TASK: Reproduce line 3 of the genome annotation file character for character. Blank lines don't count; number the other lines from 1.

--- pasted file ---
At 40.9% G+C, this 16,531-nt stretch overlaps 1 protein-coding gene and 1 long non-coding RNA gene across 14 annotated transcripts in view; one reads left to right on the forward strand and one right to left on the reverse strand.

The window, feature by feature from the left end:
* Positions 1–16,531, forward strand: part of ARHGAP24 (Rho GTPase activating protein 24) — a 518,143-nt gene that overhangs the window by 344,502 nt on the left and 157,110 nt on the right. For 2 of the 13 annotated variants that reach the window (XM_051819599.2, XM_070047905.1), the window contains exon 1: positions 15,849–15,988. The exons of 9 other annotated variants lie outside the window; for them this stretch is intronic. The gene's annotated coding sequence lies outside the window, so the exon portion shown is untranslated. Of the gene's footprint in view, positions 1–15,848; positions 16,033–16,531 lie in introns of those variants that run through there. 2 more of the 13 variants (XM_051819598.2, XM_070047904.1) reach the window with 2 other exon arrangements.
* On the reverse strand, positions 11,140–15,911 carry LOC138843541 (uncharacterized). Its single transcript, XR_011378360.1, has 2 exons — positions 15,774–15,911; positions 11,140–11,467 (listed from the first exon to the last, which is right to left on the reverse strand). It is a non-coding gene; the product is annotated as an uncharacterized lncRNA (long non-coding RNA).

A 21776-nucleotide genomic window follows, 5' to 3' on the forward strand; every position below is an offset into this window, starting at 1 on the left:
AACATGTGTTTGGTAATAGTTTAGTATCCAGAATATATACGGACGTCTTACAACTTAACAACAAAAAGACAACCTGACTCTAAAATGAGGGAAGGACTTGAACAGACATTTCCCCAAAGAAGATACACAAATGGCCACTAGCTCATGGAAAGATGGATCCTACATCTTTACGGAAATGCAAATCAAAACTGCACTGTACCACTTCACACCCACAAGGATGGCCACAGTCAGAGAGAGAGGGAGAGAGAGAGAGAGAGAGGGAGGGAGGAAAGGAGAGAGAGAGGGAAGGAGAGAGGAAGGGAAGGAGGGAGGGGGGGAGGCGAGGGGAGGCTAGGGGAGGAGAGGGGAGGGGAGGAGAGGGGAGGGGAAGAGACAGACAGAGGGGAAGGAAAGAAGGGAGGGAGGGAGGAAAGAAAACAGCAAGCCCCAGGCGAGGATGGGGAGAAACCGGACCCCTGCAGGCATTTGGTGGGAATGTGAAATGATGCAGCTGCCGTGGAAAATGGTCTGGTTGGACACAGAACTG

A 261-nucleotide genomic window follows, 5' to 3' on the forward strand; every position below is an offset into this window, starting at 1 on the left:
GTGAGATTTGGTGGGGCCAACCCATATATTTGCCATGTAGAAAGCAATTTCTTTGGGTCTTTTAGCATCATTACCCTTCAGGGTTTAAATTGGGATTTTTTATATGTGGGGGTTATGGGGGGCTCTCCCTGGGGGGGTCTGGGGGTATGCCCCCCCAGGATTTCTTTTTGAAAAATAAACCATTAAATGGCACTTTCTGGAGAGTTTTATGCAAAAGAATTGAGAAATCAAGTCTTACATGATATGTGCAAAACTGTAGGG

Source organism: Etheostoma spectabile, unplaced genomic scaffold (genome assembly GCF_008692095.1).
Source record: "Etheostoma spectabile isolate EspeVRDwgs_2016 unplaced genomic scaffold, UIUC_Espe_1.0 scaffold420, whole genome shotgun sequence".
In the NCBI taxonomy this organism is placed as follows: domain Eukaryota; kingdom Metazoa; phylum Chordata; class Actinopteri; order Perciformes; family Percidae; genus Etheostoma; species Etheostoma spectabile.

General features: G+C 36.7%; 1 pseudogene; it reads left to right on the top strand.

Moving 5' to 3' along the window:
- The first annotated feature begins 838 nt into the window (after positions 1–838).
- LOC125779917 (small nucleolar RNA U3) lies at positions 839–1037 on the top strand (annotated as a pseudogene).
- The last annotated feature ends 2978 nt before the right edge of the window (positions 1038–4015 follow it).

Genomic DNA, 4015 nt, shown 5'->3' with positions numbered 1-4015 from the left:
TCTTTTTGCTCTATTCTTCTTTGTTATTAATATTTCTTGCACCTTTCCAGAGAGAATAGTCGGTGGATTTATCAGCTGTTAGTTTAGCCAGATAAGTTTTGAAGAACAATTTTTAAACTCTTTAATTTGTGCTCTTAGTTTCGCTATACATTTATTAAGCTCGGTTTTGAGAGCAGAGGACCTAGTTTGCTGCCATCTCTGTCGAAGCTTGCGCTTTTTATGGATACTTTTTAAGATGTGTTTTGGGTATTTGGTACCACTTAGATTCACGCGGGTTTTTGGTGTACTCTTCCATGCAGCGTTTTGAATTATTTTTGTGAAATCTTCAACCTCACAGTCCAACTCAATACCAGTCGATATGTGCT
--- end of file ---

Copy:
* Positions 1–16,531, forward strand: part of ARHGAP24 (Rho GTPase activating protein 24) — a 518,143-nt gene that overhangs the window by 344,502 nt on the left and 157,110 nt on the right. For 2 of the 13 annotated variants that reach the window (XM_051819599.2, XM_070047905.1), the window contains exon 1: positions 15,849–15,988. The exons of 9 other annotated variants lie outside the window; for them this stretch is intronic. The gene's annotated coding sequence lies outside the window, so the exon portion shown is untranslated. Of the gene's footprint in view, positions 1–15,848; positions 16,033–16,531 lie in introns of those variants that run through there. 2 more of the 13 variants (XM_051819598.2, XM_070047904.1) reach the window with 2 other exon arrangements.